Research involving 15 in-depth, semi-structured interviews in 2010, and a subsequent survey in 2011/12 exploring the nature of tax risk management practices in large Australian companies, pointed to the absence of an ethical framework or lens in managing tax risk. Therefore, the potential benefits to revenue — and to the corporations themselves — when such an ethical framework is applied to the management of tax risks needs to be explored.

Ethical framework for tax risk management

An ethical framework may be used to support and guide decision making, and may assist a company and its decision makers, concerning what is an acceptable level of tax risk. The contents of an ethical framework could be embodied in a company code of ethics to fill the void in application of the tax laws created by uncertainty and complexity and dictate where on the spectrum a company sits in terms of tax aggressiveness or acceptable tax risk.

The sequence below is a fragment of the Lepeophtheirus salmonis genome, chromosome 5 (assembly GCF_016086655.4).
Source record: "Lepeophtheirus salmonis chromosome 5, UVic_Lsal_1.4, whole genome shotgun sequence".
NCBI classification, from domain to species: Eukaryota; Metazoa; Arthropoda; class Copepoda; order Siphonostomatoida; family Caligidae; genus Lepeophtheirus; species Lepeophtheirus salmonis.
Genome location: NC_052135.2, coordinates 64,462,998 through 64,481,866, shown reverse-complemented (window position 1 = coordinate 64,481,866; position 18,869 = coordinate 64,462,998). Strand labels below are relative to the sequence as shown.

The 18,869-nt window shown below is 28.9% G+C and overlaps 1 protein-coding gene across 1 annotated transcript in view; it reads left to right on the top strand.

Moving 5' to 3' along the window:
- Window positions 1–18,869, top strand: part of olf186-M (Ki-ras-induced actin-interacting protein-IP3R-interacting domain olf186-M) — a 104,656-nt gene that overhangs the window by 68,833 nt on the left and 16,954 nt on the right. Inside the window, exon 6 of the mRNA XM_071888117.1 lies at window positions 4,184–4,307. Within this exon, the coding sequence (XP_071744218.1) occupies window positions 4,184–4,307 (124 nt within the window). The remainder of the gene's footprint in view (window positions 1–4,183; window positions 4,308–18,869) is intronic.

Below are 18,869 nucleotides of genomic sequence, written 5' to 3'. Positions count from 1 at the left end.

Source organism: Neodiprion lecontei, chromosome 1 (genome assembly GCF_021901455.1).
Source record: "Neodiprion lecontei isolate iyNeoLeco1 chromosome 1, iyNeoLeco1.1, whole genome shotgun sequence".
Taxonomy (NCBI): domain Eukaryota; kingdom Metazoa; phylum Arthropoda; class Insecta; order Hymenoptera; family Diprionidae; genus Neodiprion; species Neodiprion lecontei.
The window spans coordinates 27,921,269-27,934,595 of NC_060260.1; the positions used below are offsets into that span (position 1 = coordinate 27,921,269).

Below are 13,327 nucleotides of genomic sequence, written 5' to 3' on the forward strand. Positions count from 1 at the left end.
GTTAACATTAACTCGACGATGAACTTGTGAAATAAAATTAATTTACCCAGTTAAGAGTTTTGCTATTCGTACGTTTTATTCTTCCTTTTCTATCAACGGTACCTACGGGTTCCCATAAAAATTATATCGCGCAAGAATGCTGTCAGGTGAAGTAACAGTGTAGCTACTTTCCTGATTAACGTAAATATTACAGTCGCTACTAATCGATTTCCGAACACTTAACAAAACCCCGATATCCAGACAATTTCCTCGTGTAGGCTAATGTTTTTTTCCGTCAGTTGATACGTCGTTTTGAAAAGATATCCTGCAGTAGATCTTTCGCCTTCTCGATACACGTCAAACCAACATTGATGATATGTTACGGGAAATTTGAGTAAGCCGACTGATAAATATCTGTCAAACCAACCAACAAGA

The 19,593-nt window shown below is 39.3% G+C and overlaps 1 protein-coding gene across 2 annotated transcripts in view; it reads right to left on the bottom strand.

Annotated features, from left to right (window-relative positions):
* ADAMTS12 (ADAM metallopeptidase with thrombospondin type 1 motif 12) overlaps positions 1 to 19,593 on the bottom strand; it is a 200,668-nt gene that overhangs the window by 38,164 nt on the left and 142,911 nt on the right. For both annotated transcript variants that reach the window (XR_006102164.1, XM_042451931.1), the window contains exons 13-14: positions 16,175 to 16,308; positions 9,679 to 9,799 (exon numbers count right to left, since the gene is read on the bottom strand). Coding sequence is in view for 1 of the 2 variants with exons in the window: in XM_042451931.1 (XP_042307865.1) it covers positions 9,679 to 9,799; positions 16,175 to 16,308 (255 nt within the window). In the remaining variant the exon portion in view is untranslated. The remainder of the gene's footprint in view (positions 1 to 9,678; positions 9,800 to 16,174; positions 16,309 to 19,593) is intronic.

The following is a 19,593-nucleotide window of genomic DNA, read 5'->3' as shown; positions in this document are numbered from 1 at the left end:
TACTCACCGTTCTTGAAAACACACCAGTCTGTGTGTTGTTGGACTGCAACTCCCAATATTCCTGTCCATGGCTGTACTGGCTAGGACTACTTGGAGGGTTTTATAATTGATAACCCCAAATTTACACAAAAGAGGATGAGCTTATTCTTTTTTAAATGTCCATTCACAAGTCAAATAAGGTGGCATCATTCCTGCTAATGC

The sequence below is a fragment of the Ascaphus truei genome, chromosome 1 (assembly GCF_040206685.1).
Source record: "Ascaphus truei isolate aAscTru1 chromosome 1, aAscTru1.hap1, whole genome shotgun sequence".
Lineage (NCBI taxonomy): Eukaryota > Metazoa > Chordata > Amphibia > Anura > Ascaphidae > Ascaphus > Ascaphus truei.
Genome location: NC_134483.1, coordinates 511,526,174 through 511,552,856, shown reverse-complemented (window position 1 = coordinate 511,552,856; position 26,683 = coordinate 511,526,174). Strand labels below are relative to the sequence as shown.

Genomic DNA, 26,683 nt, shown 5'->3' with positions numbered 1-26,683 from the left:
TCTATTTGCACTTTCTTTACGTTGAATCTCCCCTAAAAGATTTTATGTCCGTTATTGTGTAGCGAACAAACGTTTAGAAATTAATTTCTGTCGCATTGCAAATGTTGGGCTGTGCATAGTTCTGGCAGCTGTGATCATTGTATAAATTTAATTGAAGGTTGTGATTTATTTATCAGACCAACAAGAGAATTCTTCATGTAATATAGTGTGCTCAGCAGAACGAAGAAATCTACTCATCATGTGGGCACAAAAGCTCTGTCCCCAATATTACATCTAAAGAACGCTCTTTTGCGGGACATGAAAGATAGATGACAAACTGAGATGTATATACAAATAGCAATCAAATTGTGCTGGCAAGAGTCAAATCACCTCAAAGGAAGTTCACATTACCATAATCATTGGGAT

Listed companies in Australia are already required to act ethically and responsibly, pursuant to the Australian Securities Exchange (‘ASX’) Corporate Governance Council Principles and Recommendations. The commentary to Principle 3 sets out that ‘ethically and responsibly’ is more than just compliance with legal obligations. It includes ‘being, and being seen to be, a “good corporate citizen”’. In addition, Principle 3 requires that a listed company’s core values must appear in a company code of conduct that is applied across the organisation’s decision making.